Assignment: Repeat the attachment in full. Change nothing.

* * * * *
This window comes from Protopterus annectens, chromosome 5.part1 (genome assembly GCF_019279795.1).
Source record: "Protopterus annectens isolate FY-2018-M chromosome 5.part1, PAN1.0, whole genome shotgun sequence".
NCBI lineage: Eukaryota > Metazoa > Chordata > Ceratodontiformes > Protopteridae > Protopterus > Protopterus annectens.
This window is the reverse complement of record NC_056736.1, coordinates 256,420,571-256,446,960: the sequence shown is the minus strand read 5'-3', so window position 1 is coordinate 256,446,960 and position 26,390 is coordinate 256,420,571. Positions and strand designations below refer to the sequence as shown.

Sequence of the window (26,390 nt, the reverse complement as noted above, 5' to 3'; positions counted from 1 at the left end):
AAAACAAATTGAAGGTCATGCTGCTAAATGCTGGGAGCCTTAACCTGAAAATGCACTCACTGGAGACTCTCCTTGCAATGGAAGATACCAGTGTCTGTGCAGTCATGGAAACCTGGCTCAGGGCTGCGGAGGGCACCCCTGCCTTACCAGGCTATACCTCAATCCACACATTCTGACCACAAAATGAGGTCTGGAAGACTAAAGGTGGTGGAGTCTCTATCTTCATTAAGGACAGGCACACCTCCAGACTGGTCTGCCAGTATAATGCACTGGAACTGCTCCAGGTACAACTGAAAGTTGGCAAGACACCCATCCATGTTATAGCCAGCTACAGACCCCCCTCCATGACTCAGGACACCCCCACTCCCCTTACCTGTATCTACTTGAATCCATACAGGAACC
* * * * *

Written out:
This window comes from Protopterus annectens, chromosome 5.part1 (genome assembly GCF_019279795.1).
Source record: "Protopterus annectens isolate FY-2018-M chromosome 5.part1, PAN1.0, whole genome shotgun sequence".
NCBI lineage: Eukaryota > Metazoa > Chordata > Ceratodontiformes > Protopteridae > Protopterus > Protopterus annectens.
This window is the reverse complement of record NC_056736.1, coordinates 256,420,571-256,446,960: the sequence shown is the minus strand read 5'-3', so window position 1 is coordinate 256,446,960 and position 26,390 is coordinate 256,420,571. Positions and strand designations below refer to the sequence as shown.

Sequence of the window (26,390 nt, the reverse complement as noted above, 5' to 3'; positions counted from 1 at the left end):
AAAACAAATTGAAGGTCATGCTGCTAAATGCTGGGAGCCTTAACCTGAAAATGCACTCACTGGAGACTCTCCTTGCAATGGAAGATACCAGTGTCTGTGCAGTCATGGAAACCTGGCTCAGGGCTGCGGAGGGCACCCCTGCCTTACCAGGCTATACCTCAATCCACACATTCTGACCACAAAATGAGGTCTGGAAGACTAAAGGTGGTGGAGTCTCTATCTTCATTAAGGACAGGCACACCTCCAGACTGGTCTGCCAGTATAATGCACTGGAACTGCTCCAGGTACAACTGAAAGTTGGCAAGACACCCATCCATGTTATAGCCAGCTACAGACCCCCCTCCATGACTCAGGACACCCCCACTCCCCTTACCTGTATCTACTTGAATCCATACAGGAACC